The TCA Awards turn 25
Posted by GoreMaster Special Effects on August 2, 2009
Alan Sepinwall – The Star-Ledger
In the summer of 1985, the members of the Television Critics Association began handing out their own awards to their favorite TV shows. At the time, I’m told, there was a lot of debate over whether this would make the TCA too much a part of the industry it covers, and that first awards ceremony was a brisk 20 minutes, with Career Achievement winner Grant Tinker the only winner invited to attend.
Saturday night, the TCA held its 25th annual awards show. By now, it’s become standard practice for all the winners to have some representative there. And because only the winners are invited — and because the show, other than one disastrous experiment in the early ’90s, isn’t shown on television — it’s a low-key, tension-free affair that can celebrate work overlooked by traditional showbiz awards shows.
Yes, our best drama series winner “Mad Men” cleaned up at last year’s Emmys (and likely will this year, too), and the Emmys also beat us to the punch on actor Bryan Cranston of “Breaking Bad,” who was our winner for individual achievement in drama. But the TCA’s Program of the Year winner was “Battlestar Galactica,” which never got any kind of love from the science fiction-fearing members of the television Academy. And both the comedy series and comedy individual awards went to CBS’ “The Big Bang Theory” — the latter, specifically, to the hilarious Jim Parsons as Sheldon, who was nominated for an Emmy this year but is probably a longshot.
Other winners included HBO’s “True Blood” for new program, HBO’s “The Alzheimer’s Project” for achievement in news and information, Nickelodeon’s “Yo Gabba Gabba” for children’s programming, HBO’s “Grey Gardens” as the best movie or mini-series, Betty White for career achievement, and “ER” for the Heritage Award, a sort of career achievement for series (which, in a quirk of the voting, has almost always gone to a landmark series immediately after its final season).
The people from “Mad Men” (star Jon Hamm made a rare public appearance with his hair slicked back like Don Draper, explaining sheepishly that sometimes it’s easier to get it under control that way) are used to the love affair from the critics by now. But what’s often interesting at the TCA Awards — and what was a running theme at this year’s show — is seeing how tightly performers and producers hold on to bad reviews from the past, and how grateful (or, at least, relieved) they are to be getting praise from the critics instead.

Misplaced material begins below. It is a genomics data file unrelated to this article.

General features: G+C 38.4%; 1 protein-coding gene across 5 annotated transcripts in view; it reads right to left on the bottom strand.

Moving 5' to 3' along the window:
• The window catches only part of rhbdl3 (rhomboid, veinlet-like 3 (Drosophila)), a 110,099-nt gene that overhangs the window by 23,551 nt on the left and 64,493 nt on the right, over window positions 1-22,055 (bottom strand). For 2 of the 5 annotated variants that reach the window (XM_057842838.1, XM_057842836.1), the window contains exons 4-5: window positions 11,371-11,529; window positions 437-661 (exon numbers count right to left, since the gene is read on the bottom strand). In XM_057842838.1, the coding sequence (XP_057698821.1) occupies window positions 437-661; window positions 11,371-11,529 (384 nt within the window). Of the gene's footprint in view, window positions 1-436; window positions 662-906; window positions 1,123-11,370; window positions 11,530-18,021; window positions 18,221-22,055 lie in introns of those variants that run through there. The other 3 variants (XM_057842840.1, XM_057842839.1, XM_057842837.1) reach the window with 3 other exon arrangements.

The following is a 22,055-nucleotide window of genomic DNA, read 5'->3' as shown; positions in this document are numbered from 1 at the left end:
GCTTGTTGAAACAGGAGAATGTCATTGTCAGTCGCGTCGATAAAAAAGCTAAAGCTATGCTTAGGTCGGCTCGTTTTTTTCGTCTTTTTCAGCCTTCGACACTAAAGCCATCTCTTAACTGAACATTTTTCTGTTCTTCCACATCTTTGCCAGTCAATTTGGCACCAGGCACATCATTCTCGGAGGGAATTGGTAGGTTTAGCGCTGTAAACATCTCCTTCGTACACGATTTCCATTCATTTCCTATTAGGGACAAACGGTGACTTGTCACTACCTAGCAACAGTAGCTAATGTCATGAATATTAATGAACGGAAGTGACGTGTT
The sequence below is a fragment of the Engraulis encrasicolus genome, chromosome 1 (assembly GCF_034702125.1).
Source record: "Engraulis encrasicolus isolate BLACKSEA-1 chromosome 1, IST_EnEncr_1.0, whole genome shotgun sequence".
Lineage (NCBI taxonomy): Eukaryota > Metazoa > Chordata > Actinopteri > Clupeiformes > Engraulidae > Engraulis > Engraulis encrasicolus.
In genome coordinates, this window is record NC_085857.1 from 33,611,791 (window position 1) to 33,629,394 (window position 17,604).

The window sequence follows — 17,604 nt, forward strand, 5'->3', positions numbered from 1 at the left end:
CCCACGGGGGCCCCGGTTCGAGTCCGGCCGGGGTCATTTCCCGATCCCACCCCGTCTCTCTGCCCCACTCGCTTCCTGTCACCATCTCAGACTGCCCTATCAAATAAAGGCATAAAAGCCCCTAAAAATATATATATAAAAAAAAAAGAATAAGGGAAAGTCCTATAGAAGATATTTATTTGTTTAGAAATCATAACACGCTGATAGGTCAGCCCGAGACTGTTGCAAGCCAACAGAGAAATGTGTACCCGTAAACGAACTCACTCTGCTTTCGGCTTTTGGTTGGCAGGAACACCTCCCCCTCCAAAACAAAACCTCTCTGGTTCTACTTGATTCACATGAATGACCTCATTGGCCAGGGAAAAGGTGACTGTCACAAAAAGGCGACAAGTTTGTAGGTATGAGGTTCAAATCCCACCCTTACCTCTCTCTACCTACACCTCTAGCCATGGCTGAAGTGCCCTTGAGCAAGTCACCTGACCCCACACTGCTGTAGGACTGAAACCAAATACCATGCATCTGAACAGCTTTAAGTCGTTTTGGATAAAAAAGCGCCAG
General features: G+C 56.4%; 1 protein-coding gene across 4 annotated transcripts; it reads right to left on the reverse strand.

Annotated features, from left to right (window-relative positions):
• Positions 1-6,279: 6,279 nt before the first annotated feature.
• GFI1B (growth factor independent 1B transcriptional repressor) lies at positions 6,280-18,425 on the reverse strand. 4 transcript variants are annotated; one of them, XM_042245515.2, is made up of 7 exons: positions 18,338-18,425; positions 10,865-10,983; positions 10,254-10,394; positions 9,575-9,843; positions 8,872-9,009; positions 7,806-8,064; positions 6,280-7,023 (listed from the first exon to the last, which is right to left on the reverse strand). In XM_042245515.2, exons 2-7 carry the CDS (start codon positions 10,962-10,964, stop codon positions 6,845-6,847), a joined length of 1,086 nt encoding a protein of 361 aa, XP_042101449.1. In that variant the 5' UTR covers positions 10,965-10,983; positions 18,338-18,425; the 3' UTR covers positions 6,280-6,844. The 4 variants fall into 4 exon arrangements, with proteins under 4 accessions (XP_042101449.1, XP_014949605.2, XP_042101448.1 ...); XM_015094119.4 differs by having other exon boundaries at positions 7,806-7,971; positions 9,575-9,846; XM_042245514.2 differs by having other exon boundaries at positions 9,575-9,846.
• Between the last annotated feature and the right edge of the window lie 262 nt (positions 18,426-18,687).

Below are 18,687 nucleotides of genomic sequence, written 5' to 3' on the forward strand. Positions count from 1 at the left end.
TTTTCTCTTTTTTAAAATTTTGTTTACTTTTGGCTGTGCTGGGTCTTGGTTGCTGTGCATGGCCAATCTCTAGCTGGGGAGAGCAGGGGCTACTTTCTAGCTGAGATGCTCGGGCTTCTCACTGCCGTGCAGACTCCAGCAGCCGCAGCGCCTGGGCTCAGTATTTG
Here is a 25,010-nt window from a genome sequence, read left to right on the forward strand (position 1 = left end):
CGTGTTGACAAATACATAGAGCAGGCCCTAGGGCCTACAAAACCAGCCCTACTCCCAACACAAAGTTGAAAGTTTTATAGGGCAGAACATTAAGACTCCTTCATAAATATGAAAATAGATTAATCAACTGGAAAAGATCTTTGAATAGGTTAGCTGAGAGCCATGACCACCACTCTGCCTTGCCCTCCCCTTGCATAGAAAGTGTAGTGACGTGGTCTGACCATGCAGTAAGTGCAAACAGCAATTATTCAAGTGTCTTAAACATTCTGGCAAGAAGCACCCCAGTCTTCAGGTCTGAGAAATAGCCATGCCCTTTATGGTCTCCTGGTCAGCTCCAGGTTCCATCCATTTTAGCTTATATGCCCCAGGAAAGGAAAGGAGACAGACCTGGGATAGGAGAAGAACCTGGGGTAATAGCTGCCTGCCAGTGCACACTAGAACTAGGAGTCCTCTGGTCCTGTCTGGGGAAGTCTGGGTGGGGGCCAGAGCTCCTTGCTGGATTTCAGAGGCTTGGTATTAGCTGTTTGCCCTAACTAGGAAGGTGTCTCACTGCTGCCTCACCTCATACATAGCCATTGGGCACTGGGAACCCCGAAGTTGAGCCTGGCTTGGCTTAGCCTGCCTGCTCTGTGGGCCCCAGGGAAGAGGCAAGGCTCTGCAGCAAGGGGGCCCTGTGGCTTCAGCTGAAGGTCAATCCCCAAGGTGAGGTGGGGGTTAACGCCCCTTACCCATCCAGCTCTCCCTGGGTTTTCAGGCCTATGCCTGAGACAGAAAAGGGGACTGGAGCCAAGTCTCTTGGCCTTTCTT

At the 2006 TCA Awards, “The Office” star Steve Carell got big laughs by reading excerpts from a particularly vicious review of his performance in the short-lived Tim Curry sitcom “Over the Top,” which climaxed with this passage:
“I have stood in a freezer full of dead people at the morgue. I have seen a man’s scalp pulled back over his nose. I’ve even seen 35 minutes of Ellen DeGeneres’s ‘Mr. Wrong.’ But I can now honestly say that until Steve Carell’s turn in the premiere of ‘Over the Top,’ I have never known true horror.”
That speech was shown again in a clip reel at this year’s awards, as was one by “My Name Is Earl” creator Greg Garcia, where he said of his previous show, the critically-loathed “Yes Dear,” that if you don’t have the critics on your side, the best you can hope for is to run for six seasons and go into syndication.
This year’s host, E!’s Chelsea Handler, spent part of her monologue rehashing a brutal review she got for “Chelsea Lately,” and when it was Betty White’s turn to accept her award, she admitted that she still had a copy of a nasty review from her very first sitcom, 1952′s “Life with Elizabeth.”
“But I don’t look at it anymore,” she added.
“Big Bang Theory” co-creator Chuck Lorre — who opened his speech by saying he wanted to speak from the heart, “But my heart was killed 20 years ago on ‘Roseanne’” — has had an publicly contentious relationship with the critics over his other CBS hit, “Two and a Half Men.” But he seemed genuinely touched by the critics being on his side for once, using words I can’t repeat in this column (but that Lorre can probably use on “Two and a Half Men”) to say he would be forever in our debt.